The effect of motorboat sound on Australian snapper Pagrus auratus inside and outside a marine reserve

Allen Mensinger, Rosalyn L Putland, Craig A. Radford

Research output: Contribution to journalArticlepeer-review

15 Scopus citations


Human-generated sound affects hearing, movement, and communication in both aquatic and terrestrial animals, but direct natural underwater behavioral observations are lacking. Baited underwater video (BUV) were deployed in near shore waters adjacent to Goat Island in the Cape Rodney–Okakari Point Marine Reserve (protected) or outside the reserve approximately four km south in Mathesons Bay (open), New Zealand to determine the natural behavior of Australian snapper Pagrus auratus exposed to motorboat sound. BUVs worked effectively at bringing fish into video range to assess the effects of sound. The snapper inhabiting the protected area showed no behavioral response to motorboat transits; however, fish in the open zones either scattered from the video frame or decreased feeding activity during boat presence. Our study suggests that motorboat sound, a common source of anthropogenic activity in the marine environment can affect fish behavior differently depending on the status of their habitat (protected versus open).

Original languageEnglish (US)
Pages (from-to)6438-6448
Number of pages11
JournalEcology and Evolution
Issue number13
StatePublished - Jul 2018

Bibliographical note

Funding Information:
Firstly, we would like to thank Professor Peter Rogers for help calculating the particle acceleration of the boat transits. Leigh Marine Laboratory provided housing (AFM) and boats for the experiments. Funding was provided by NSF grant IOS-1354745 NSF, a University of Minnesota travel grant and University of Minnesota Duluth Biology Department grant to AFM. CAR was supported by a Royal F I G U R E 7  Each box shows the median value, the bottom and top of the box indicate 1st and 3rd quartiles, respectively, and the error bars indicate the 10th and 90th percentiles, for fish number (top), bite number (middle), and bite frequency (bottom) for presound, sound, and post-sound activity. MB = Mathesons Bay; GI = Goat Island. The asterisks indicate statistically significant data (p < .05) was encountered following analysis with general linear models with negative binomial distributions Society of New Zealand Rutherford Discovery Grant (RDF-13-UOA-010) and RLP was supported by a PhD scholarship awarded from CAR grant.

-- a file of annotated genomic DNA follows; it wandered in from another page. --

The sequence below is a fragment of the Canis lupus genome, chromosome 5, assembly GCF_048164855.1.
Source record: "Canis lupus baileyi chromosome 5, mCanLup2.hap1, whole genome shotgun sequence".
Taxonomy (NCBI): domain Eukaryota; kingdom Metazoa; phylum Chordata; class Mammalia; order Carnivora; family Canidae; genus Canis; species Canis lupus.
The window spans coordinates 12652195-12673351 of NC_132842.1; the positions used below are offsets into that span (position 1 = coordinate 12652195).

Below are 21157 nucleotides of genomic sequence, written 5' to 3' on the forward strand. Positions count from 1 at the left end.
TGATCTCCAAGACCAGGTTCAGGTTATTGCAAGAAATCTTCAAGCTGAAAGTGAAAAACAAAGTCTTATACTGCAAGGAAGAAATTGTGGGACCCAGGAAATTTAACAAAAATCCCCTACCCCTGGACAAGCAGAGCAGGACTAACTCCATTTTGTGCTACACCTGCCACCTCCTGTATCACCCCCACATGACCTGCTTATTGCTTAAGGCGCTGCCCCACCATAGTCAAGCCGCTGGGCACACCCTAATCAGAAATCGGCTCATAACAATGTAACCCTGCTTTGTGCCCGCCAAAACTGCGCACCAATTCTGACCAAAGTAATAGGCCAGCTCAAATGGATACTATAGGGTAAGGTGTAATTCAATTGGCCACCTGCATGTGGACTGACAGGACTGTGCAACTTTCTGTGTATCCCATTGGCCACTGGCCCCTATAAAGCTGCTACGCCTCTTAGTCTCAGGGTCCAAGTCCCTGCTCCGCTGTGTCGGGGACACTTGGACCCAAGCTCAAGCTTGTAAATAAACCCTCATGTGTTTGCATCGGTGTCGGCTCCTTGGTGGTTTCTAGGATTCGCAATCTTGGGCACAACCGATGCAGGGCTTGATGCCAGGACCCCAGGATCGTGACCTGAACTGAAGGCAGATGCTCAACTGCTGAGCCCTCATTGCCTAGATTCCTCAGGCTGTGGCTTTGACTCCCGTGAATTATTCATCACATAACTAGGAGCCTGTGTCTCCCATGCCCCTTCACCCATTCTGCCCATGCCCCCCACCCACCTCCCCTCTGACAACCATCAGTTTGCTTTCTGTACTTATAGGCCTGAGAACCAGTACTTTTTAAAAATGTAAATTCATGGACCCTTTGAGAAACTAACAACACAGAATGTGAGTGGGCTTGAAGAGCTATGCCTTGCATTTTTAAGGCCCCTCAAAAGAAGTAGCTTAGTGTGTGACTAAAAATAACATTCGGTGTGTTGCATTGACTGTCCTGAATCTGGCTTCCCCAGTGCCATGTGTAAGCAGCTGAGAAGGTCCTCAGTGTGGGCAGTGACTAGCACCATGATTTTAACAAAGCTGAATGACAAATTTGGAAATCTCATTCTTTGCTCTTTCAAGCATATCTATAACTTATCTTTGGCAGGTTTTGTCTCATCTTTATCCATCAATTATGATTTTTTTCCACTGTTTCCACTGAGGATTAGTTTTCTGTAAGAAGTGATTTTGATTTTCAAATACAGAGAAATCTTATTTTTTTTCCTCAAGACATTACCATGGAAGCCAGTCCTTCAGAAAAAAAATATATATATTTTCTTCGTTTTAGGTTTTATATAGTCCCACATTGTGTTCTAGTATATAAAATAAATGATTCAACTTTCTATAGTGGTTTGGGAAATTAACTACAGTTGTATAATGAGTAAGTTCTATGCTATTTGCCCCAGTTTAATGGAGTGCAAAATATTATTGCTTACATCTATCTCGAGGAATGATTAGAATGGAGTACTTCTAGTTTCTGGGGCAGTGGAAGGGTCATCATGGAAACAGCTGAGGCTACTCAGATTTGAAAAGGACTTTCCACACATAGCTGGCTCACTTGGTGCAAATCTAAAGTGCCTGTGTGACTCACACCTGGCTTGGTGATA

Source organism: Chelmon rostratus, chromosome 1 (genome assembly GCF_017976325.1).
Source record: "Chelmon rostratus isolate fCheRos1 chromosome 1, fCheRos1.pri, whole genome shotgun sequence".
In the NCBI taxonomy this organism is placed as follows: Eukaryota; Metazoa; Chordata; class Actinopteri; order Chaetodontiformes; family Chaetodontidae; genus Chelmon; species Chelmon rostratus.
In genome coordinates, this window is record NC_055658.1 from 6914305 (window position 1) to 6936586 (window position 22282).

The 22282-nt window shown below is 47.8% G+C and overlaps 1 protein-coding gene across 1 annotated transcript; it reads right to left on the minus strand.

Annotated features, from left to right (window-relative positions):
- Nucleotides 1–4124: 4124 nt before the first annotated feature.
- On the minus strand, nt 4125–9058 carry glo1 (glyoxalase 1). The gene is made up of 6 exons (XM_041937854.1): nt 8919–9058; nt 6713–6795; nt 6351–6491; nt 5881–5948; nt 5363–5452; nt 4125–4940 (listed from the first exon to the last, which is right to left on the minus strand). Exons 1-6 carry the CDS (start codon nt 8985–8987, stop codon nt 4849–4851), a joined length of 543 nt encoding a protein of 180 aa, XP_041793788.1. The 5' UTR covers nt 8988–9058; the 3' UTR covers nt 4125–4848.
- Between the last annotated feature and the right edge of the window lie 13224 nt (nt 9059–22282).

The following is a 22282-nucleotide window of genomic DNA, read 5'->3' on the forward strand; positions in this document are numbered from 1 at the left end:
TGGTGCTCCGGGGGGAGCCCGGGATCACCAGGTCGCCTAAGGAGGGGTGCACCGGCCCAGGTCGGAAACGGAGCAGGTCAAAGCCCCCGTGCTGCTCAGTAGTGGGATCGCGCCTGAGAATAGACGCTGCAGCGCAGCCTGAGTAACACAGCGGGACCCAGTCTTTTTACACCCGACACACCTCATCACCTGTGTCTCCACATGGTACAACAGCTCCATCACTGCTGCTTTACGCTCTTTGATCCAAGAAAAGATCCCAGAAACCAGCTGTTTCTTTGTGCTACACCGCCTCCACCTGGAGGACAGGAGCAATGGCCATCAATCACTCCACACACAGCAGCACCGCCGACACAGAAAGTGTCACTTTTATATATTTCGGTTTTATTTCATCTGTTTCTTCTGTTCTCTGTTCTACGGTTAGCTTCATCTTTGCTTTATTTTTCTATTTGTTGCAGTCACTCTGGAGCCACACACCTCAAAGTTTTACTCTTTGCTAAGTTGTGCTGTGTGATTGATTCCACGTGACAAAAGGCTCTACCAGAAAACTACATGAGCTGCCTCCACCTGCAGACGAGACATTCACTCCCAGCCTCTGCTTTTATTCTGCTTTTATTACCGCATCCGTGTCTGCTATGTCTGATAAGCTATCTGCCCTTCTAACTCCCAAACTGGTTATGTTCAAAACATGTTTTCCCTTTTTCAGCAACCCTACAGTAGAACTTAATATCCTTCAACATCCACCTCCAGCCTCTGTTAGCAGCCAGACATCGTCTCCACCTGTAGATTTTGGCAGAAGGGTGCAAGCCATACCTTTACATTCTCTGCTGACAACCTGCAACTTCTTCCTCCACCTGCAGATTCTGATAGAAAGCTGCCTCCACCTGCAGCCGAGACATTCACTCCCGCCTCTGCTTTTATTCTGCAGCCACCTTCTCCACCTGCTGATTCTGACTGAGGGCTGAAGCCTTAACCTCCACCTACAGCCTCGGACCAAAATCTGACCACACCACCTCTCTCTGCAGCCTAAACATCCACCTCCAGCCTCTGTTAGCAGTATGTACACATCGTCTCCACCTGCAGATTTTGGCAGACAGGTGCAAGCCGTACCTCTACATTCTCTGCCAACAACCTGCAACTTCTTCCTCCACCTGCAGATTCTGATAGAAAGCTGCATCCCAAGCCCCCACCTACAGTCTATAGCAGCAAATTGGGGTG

Funding Information:
National Science Foundation, Grant/Award Number: IOS-1354745; Royal Society of New Zealand Rutherford Discovery Grant, Grant/Award Number: RDF-13-UOA-010

Publisher Copyright:
© 2018 The Authors. Ecology and Evolution published by John Wiley & Sons Ltd.


  • acoustics
  • baited underwater video
  • fish behavior
  • hearing
  • human-generated sound


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